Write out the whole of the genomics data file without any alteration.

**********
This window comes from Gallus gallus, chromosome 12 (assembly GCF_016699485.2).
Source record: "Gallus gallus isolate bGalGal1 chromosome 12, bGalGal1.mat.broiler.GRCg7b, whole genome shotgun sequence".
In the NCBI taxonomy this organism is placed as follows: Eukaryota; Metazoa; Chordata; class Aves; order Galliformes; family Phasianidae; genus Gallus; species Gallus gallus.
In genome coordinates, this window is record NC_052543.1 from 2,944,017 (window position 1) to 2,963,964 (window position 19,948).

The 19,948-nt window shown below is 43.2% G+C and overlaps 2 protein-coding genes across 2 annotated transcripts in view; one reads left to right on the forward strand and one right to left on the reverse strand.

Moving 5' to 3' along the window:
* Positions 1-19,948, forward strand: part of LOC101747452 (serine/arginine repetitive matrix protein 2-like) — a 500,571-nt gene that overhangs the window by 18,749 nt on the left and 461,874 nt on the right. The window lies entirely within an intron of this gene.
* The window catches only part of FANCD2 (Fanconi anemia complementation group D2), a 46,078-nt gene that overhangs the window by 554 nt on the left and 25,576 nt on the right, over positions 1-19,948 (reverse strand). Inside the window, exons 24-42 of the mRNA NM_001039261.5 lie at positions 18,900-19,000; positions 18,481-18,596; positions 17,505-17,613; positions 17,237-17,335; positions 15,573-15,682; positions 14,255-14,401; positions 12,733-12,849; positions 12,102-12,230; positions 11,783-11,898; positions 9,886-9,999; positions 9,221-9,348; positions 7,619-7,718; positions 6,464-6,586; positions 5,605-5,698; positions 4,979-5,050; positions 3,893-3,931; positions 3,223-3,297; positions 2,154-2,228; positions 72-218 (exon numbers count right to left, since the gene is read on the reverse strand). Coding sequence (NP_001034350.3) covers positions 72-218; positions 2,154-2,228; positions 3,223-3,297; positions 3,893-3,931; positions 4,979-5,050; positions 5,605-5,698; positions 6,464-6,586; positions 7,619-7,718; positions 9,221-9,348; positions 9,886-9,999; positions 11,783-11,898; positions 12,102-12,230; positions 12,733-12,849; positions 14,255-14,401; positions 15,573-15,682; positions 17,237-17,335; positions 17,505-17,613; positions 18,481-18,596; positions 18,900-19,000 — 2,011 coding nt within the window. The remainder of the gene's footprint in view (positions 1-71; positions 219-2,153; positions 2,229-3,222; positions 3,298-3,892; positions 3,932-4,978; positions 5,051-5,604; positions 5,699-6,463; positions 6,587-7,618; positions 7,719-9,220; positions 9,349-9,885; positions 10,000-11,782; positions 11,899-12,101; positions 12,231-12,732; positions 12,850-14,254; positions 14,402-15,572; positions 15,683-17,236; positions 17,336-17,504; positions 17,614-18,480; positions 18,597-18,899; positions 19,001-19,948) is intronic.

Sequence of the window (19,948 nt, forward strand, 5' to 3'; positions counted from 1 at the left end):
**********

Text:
This window comes from Gallus gallus, chromosome 12 (assembly GCF_016699485.2).
Source record: "Gallus gallus isolate bGalGal1 chromosome 12, bGalGal1.mat.broiler.GRCg7b, whole genome shotgun sequence".
In the NCBI taxonomy this organism is placed as follows: Eukaryota; Metazoa; Chordata; class Aves; order Galliformes; family Phasianidae; genus Gallus; species Gallus gallus.
In genome coordinates, this window is record NC_052543.1 from 2,944,017 (window position 1) to 2,963,964 (window position 19,948).

The 19,948-nt window shown below is 43.2% G+C and overlaps 2 protein-coding genes across 2 annotated transcripts in view; one reads left to right on the forward strand and one right to left on the reverse strand.

Moving 5' to 3' along the window:
* Positions 1-19,948, forward strand: part of LOC101747452 (serine/arginine repetitive matrix protein 2-like) — a 500,571-nt gene that overhangs the window by 18,749 nt on the left and 461,874 nt on the right. The window lies entirely within an intron of this gene.
* The window catches only part of FANCD2 (Fanconi anemia complementation group D2), a 46,078-nt gene that overhangs the window by 554 nt on the left and 25,576 nt on the right, over positions 1-19,948 (reverse strand). Inside the window, exons 24-42 of the mRNA NM_001039261.5 lie at positions 18,900-19,000; positions 18,481-18,596; positions 17,505-17,613; positions 17,237-17,335; positions 15,573-15,682; positions 14,255-14,401; positions 12,733-12,849; positions 12,102-12,230; positions 11,783-11,898; positions 9,886-9,999; positions 9,221-9,348; positions 7,619-7,718; positions 6,464-6,586; positions 5,605-5,698; positions 4,979-5,050; positions 3,893-3,931; positions 3,223-3,297; positions 2,154-2,228; positions 72-218 (exon numbers count right to left, since the gene is read on the reverse strand). Coding sequence (NP_001034350.3) covers positions 72-218; positions 2,154-2,228; positions 3,223-3,297; positions 3,893-3,931; positions 4,979-5,050; positions 5,605-5,698; positions 6,464-6,586; positions 7,619-7,718; positions 9,221-9,348; positions 9,886-9,999; positions 11,783-11,898; positions 12,102-12,230; positions 12,733-12,849; positions 14,255-14,401; positions 15,573-15,682; positions 17,237-17,335; positions 17,505-17,613; positions 18,481-18,596; positions 18,900-19,000 — 2,011 coding nt within the window. The remainder of the gene's footprint in view (positions 1-71; positions 219-2,153; positions 2,229-3,222; positions 3,298-3,892; positions 3,932-4,978; positions 5,051-5,604; positions 5,699-6,463; positions 6,587-7,618; positions 7,719-9,220; positions 9,349-9,885; positions 10,000-11,782; positions 11,899-12,101; positions 12,231-12,732; positions 12,850-14,254; positions 14,402-15,572; positions 15,683-17,236; positions 17,336-17,504; positions 17,614-18,480; positions 18,597-18,899; positions 19,001-19,948) is intronic.

Sequence of the window (19,948 nt, forward strand, 5' to 3'; positions counted from 1 at the left end):